Spurs' Biggest Draft Mistake Gives Them Hell Again

Robert Kleeman@@RobertKleemanSenior Analyst IApril 19, 2009

SAN ANTONIO - APRIL 18:  Forward Josh Howard #5 of the Dallas Mavericks takes a shot against Bruce Bowen #12, Tim Duncan #21 and Michael Finley #4 of the San Antonio Spurs in Game One of the Western Conference Quarterfinals during the 2009 NBA Playoffs at AT&T Center on April 18, 2009 in San Antonio, Texas. NOTE TO USER: User expressly acknowledges and agrees that, by downloading and or using this photograph, User is consenting to the terms and conditions of the Getty Images License Agreement.  (Photo by Ronald Martinez/Getty Images)

Picture him in a Spurs uniform slashing to the basket and making defenses pay for open perimeter looks.

Gregg Popovich and R.C. Buford should think about it.

They imagined it in 2003 and passed because they wanted somebody else.

Months after Tony Parker stumbled badly in the 2003 Finals, the Spurs went after the point guard they had just beaten. The goal was simple: get Jason Kidd in a San Antonio uniform.

Popovich did not believe Parker would become what he is today. The coach lacked that critical trust factor and pined for a veteran who would not fold in the clutch.

Hindsight shows the Spurs' failed pursuit of Kidd to be a moronic blessing. Had they landed Kidd, Parker might be somewhere else. The luxury-tax allergic Peter Holt would not have paid for both.

The 2007 and 2005 championship runs might never have materialized. Parker's indefensible drives to the hoop would make some other home crowd gasp and roar.

Parker made the Spurs forget about Kidd's "no thanks"—until 2006 and now. 

San Antonio's brass will tell you they were thrilled to keep the speedy Frenchman as a consolation prize, but that leaves out an important part of the story.

To save up for Kidd, Buford passed on a promising, athletic forward from Wake Forest. Saturday night, that low 20s draft pick made the Spurs suffer again in ways even Luis Scola cannot.

Josh Howard should be in a Spurs uniform. Instead, he scored 25 points for the visiting Dallas Mavericks and pushed the ailing and aging Spurs one game closer to their first, first-round elimination since 2000.

Duncan did not play then. He's playing now and it doesn't matter.

Howard took advantage of openings created by the Spurs' hard defensive shows at Jason Terry and Dirk Nowitzki. The more Bruce Bowen crowded Nowitzki and Terry, the less he could pay attention to the rolling Howard.

Unfortunately for the Manu Ginobili-less Spurs, Howard was not doobie rolling.

Howard fell to the bottom of the first round in 2003 because many scouts and team executives considered him an average, all-around player.

Would he specialize in anything? Would he be spectacular enough in one area to succeed on the pro level?

His quickness and "all-around" game gave the Spurs fits in 2006. Now, in 2009, it gives them hell.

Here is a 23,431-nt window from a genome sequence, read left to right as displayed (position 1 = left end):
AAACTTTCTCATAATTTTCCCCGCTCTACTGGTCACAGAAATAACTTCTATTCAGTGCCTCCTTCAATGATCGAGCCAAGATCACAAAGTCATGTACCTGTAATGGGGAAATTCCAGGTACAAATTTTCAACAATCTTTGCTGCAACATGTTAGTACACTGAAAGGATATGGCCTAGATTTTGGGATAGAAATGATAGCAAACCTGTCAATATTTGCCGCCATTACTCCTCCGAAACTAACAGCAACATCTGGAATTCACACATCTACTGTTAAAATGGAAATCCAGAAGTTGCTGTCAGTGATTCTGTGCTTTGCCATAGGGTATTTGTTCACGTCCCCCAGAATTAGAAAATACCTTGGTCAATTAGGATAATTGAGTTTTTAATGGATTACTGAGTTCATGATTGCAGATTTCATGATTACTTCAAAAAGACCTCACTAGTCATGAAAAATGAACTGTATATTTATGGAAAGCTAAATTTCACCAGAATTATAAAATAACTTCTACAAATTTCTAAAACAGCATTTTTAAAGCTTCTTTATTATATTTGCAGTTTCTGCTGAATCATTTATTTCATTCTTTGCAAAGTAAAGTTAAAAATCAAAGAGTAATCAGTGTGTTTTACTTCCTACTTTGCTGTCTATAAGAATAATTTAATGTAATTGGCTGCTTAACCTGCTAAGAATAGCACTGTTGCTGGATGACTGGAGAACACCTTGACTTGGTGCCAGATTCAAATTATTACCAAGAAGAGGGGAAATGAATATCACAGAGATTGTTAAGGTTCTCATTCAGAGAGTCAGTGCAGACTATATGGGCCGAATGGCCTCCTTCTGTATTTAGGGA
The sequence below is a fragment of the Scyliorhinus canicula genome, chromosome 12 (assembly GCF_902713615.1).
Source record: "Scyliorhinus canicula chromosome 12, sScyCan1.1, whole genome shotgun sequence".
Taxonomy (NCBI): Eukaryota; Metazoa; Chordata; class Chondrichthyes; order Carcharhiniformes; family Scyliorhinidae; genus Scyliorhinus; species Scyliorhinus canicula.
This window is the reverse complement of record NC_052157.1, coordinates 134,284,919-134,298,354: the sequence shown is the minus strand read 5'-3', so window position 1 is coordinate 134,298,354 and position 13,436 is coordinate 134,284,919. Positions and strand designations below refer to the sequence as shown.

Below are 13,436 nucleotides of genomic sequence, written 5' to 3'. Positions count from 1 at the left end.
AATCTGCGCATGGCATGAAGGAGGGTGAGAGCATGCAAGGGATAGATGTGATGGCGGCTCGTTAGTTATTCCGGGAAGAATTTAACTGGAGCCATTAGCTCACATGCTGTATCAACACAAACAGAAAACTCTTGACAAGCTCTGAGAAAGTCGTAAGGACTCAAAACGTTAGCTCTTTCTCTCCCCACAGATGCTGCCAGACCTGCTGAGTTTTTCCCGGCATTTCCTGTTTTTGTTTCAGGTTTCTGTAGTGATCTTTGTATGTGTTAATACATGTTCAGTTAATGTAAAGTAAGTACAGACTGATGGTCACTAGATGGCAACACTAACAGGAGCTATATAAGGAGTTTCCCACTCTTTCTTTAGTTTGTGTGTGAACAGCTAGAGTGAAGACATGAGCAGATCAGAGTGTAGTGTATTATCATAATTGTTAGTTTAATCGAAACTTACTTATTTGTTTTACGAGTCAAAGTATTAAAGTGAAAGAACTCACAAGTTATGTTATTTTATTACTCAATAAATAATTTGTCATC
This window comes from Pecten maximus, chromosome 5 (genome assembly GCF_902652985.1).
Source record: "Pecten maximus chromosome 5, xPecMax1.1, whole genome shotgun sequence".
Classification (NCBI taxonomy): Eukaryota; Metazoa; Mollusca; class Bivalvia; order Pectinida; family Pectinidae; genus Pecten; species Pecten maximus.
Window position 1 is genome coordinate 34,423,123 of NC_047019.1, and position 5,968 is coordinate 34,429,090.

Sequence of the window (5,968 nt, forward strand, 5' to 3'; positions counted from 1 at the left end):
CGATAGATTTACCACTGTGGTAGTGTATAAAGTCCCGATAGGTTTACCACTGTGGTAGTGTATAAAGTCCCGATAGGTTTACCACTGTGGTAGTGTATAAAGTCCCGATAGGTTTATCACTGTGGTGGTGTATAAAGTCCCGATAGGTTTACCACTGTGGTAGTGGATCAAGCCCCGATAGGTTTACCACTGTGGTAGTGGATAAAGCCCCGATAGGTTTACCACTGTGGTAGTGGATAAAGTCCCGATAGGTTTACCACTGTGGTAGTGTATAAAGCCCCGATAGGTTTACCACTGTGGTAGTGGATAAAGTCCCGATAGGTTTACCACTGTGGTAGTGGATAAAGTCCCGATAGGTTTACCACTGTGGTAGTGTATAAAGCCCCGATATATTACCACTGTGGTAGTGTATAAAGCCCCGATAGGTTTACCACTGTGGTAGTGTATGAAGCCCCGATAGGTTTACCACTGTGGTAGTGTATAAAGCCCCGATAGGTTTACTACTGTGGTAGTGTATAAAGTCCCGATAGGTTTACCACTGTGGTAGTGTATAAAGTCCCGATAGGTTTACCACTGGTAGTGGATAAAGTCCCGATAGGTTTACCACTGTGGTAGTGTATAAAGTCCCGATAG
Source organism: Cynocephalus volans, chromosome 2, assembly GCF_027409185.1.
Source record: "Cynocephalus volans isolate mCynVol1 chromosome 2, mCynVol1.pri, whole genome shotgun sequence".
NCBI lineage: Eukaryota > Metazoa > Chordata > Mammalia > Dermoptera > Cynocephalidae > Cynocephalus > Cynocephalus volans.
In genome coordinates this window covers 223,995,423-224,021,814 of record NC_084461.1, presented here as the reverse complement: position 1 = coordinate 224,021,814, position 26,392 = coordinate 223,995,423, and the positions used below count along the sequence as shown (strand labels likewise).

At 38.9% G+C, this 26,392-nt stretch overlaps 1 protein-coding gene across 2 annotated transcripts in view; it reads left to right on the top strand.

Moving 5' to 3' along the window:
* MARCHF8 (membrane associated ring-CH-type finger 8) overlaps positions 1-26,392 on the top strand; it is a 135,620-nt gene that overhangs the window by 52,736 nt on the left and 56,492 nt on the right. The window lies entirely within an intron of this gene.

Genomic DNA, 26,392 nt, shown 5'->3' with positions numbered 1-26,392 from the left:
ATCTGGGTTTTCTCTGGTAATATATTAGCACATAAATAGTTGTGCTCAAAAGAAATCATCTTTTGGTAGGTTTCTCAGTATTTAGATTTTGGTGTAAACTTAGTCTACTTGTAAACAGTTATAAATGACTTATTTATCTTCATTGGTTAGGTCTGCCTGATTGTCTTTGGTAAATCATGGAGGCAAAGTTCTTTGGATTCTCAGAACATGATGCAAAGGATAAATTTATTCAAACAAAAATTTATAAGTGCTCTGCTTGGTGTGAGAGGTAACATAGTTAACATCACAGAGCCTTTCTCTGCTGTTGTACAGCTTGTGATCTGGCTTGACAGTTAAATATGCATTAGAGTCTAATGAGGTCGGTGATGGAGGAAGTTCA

Late in the second quarter, with the Spurs threatening to blow open the contest, Howard calmly stepped back, caught the pass from a doubled Nowitzki and sank a three-pointer. On the next play, he drove past Michael Finley and scored at the hoop.

Ginobili answered Howard in that semifinals series. Ginobili will spend this series in street clothes.

In a matchup that could be decided by two ankles, Howard will make the difference.

The Spurs will not panic. In 2005 and 2007, they lost the first game of the playoffs, then stormed back and won a championship.

Though a title does not seem in the offing, the Spurs can at least advance to the second round. The Spurs can and should still win this series.

Pesky J.J. Barea will not average 13 points a game. Brandon Bass's jumpers will eventually miss. Antoine Wright's playoff inexperience will show.

Howard, however, will not slow down, and that should both alarm and haunt Buford and Popovich.

The pair have enjoyed a reputation as basketball minds who draft well and pick up solid, bargain free agents. Finding Parker and Ginobili late in the first and second round, respectively, earned them a perception as the smartest guys in the room.

Consider 2003 a stupid moment. A bad one.

Would the Spurs have lost in the 2004 and 2006 playoffs with Howard? Would the forward's string of public relations mishaps this summer have happened under Popovich's stern watch?

There are many adjustments Popovich can make to turn this series in the Spurs favor. Reneging his reluctance to play rookies in the playoffs is one. George Hill's long arms and athleticism would boost the Spurs bench.

The Mavs reserves outscored their counterparts 39 to 14. If Parker can glide to the rim against these guys, so can Hill.

Ime Udoka deserves a longer look than 50 seconds in the first half. A few more minutes of Duncan and Gooden as dual post-up options would manufacture points.

Michael Finley and Roger Mason Jr. can be expected to shoot well and produce if they are left open.

There are many things that can change, and many of them should go the Spurs' way.

The glaring one that cannot might kill them. After all that fuss about Kidd in 2003, he showed up at the AT&T Center years later for a Saturday playoff opener and wasn't the best point guard on the floor—not even on his own team.

Howard was the best forward not named Duncan or Nowitzki. He made it obvious.

"Sometimes you make mistakes," Popovich likes to say after tough losses.

If Howard scores 30 points in game two and the Spurs lose again? Oh, they'll have an answer.



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